I’m in Lille. Yes, you heard right: Lille.
Since Jean-Baptiste had a few days with no work – the whole of working France comes to a stop round 15 August and goes to the seaside – we decided to to follow the crowd and hit the roads out of Paris as well. We hired a brand new VW Golf at the Gare du Nord, and headed off north with a precise plan in mind: a visit to Jean-Baptiste’s old friend, Didier, in the city of Lille where, a couple of decades ago J-B attended university, a trip to Berck-sur-mer on the coast to see Rosy have her latest race and, eventually, on the Tuesday, off in ‘direction Dunkerque’ to meet the MV Boularibank, which is due (when it decides it’s ready) to float me across the seas to New Zealand.
So, first of all, Lille. I didn’t really know what to expect. I knew it had a top football team, I knew that it was a large northern city, and I had visions of a French version of the industrial parts of Hull or Newcastle-on-Tyne. But it isn’t like that at all. The coal mines and steel factories of northern France have long disappeared in the face of more modern industries and businesses, and the old central city of Lille – freshly emblazoned as the Cultural Capital of Europe -- is nothing less than a thing of beauty: an area of large squares, fascinating little streets, beautiful old buildings (although the town is ancient, the great surviving constructions are from C16th-C19th) and buzzing with life. I liked it enormously.
We spent our first evening – Jean-Baptiste, Didier, his friend Ali and I – eating the traditional northern moules and frites in the celebrated Chicorée Restaurant (‘open all night’!) on the Grande Place (the mussels mightn’t come up to NZ ones in size but they are very sweet) in the midst of a rainstorm, and wandering the streets of the old town. Once again, I was lucky in my guides, for Ali is a student of Art/History and was able to tell me exactly what I was looking at.
Friday dawned fine and, after a leisurely start, we all bundled into the Golf and set off for Berck-sur-mer. Berck-sur-mer actually is ‘on the sea’ and what it is, in effect, is the Blackpool of France. The once-upon-a-time workingman’s holiday resort. I have a feeling it hasn’t changed too much over recent years. The racetrack opens just for this holiday weekend and it is a decidedly jolly country fête.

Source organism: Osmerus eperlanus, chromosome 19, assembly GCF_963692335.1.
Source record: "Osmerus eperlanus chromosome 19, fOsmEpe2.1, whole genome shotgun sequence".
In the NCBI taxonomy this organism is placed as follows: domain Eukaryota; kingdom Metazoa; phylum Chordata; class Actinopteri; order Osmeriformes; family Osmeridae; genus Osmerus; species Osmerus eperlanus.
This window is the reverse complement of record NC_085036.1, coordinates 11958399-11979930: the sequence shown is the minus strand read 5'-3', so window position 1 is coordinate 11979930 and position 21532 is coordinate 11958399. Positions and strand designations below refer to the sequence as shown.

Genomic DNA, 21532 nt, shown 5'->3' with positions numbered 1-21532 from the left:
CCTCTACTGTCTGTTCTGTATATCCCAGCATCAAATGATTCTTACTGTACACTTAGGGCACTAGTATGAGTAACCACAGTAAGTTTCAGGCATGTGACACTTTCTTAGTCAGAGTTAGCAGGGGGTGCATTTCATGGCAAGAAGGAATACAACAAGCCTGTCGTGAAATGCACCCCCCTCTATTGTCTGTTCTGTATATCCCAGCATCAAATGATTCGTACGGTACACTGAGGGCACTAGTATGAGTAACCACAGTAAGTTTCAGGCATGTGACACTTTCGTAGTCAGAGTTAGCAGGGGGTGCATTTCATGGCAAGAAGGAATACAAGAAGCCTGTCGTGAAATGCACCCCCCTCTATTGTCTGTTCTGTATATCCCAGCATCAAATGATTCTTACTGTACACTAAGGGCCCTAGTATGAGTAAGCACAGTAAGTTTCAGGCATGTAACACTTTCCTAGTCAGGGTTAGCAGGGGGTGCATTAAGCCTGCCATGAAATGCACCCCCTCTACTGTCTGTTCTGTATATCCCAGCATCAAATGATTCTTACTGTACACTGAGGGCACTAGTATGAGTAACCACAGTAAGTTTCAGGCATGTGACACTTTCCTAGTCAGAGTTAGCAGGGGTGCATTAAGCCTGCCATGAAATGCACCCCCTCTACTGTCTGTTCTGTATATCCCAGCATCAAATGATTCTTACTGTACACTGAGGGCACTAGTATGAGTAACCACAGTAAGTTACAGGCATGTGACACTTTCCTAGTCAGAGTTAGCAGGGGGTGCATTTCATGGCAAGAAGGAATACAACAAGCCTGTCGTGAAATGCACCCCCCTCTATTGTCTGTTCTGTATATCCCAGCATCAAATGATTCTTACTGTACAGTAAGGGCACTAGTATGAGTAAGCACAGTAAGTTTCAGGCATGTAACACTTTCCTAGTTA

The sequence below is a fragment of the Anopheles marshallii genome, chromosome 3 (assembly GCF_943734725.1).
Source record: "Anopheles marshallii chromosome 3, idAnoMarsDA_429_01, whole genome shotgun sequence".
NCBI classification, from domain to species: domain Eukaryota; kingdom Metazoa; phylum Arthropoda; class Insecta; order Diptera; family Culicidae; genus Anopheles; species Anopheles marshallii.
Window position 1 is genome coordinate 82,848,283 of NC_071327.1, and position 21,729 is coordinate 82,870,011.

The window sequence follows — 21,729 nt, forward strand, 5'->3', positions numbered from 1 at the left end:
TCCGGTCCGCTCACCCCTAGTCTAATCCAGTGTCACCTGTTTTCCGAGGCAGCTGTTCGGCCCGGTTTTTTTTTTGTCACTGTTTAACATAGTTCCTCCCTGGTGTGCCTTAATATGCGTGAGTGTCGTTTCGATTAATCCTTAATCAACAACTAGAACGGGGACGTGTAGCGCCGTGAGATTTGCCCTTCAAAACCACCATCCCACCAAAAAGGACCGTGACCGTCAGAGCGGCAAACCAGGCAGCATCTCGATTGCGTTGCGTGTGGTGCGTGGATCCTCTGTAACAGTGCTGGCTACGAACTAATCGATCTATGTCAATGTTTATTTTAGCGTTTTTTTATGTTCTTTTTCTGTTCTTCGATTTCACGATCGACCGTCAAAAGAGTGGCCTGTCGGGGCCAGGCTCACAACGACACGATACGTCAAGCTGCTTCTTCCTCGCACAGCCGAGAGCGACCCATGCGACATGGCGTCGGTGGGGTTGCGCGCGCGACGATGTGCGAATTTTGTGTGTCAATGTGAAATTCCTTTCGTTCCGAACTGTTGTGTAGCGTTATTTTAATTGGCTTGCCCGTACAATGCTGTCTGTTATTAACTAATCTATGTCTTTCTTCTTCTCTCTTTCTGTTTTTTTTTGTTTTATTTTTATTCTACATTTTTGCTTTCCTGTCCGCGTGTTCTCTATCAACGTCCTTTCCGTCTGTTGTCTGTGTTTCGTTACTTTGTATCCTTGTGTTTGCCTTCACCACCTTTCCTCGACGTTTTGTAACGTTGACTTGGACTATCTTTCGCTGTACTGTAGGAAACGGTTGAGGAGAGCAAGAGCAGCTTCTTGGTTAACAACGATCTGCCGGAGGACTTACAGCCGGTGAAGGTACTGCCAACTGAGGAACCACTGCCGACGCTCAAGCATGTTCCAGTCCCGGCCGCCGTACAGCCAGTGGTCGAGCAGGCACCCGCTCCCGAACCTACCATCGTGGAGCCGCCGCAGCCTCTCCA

Actually getting into Berck was a bit of a problem, with traffic jams being the order of the day, but we made it in plenty of time to meet up with Marion and Teresa and Rosy, and for me to introduce my team of novice racegoers to the basics of the game. Rosy was handicapped to 25 metres in her race. She began brilliantly and was soon hard up behind the leaders, but what we could not see from the stands was that the pretty green grass track was actually an absolute quagmire, that she was hating it, and before the last turn the poor girl was visibly struggling. So there was no happy ending to the raceday part of our story and, saying ‘a l’année prochaine’ to the Hue family, I swapped (figuratively) my racehorse owner’s hat for a Kiss-me-quick one and we headed off into the heart of Berck-sur-mer.
The most notable thing about Berck is, without doubt, its beach. You could fit Blackpool into it several times. The tide was out, and the vast expanses of real sand were covered with merry holidaymakers who were not obliged, because of the available space, to lie shoulder-to-shoulder. Donkeys have, these days, been superseded by more modern entertainments such as the ‘char à voile’, a vehicle pulled at considerable speed by a kite-sail and in which Jean-Baptiste showed a worrying but thankfully temporary interest.
We satisfied ourselves, instead, with a stroll along the sands in the sunshine, a few stops for food and beer, and, in sum, had nothing more nor less than a good old-fashioned visit to the extremely ‘populaire’ seaside, before pointing the Golf back -- rather sun-and-air-wearily -- back towards Lille.